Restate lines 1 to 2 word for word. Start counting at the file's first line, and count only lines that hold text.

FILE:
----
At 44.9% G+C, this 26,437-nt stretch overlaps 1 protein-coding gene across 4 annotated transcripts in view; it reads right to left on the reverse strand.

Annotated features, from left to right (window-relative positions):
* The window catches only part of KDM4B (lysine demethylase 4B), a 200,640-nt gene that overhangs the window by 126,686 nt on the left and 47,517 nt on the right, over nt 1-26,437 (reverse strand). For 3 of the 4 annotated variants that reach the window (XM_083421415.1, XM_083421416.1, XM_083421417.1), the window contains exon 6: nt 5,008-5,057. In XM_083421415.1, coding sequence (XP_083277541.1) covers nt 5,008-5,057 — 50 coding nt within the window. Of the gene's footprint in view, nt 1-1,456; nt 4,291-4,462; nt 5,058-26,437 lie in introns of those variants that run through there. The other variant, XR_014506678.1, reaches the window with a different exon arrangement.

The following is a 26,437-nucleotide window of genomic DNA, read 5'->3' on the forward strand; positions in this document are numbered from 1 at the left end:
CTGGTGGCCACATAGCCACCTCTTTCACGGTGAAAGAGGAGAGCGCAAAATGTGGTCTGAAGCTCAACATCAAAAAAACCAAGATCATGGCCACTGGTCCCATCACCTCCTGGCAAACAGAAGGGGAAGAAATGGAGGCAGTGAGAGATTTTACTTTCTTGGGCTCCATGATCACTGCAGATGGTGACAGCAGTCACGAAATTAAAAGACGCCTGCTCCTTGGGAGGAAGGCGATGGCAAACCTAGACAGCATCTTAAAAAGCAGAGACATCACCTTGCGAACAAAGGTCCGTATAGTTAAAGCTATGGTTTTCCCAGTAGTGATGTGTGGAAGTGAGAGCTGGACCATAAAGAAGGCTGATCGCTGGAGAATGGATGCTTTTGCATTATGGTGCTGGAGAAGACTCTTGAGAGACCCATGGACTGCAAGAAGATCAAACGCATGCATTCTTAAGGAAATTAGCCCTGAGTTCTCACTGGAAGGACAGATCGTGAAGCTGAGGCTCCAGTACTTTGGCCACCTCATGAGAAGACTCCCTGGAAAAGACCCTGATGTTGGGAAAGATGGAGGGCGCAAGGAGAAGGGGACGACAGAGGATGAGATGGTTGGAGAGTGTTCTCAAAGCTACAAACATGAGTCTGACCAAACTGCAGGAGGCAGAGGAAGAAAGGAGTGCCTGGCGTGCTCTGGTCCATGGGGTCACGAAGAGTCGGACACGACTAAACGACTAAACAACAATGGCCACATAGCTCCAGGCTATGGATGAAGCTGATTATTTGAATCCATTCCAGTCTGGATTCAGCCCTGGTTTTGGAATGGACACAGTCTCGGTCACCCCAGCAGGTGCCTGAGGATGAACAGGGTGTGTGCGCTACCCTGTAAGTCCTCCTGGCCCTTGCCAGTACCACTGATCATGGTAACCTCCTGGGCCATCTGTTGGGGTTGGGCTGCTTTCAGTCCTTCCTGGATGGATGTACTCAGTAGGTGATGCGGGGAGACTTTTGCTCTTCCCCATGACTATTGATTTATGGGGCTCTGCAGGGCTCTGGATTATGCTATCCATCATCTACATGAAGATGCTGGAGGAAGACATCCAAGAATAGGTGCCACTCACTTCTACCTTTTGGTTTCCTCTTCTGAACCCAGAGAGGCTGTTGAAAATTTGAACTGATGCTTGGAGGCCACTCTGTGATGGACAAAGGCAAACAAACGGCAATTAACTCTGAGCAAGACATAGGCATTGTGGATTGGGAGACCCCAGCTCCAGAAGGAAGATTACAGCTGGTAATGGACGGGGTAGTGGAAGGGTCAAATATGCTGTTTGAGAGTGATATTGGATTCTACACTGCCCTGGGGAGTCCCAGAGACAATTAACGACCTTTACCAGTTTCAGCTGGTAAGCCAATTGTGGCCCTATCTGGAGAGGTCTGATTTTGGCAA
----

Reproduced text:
At 44.9% G+C, this 26,437-nt stretch overlaps 1 protein-coding gene across 4 annotated transcripts in view; it reads right to left on the reverse strand.

Annotated features, from left to right (window-relative positions):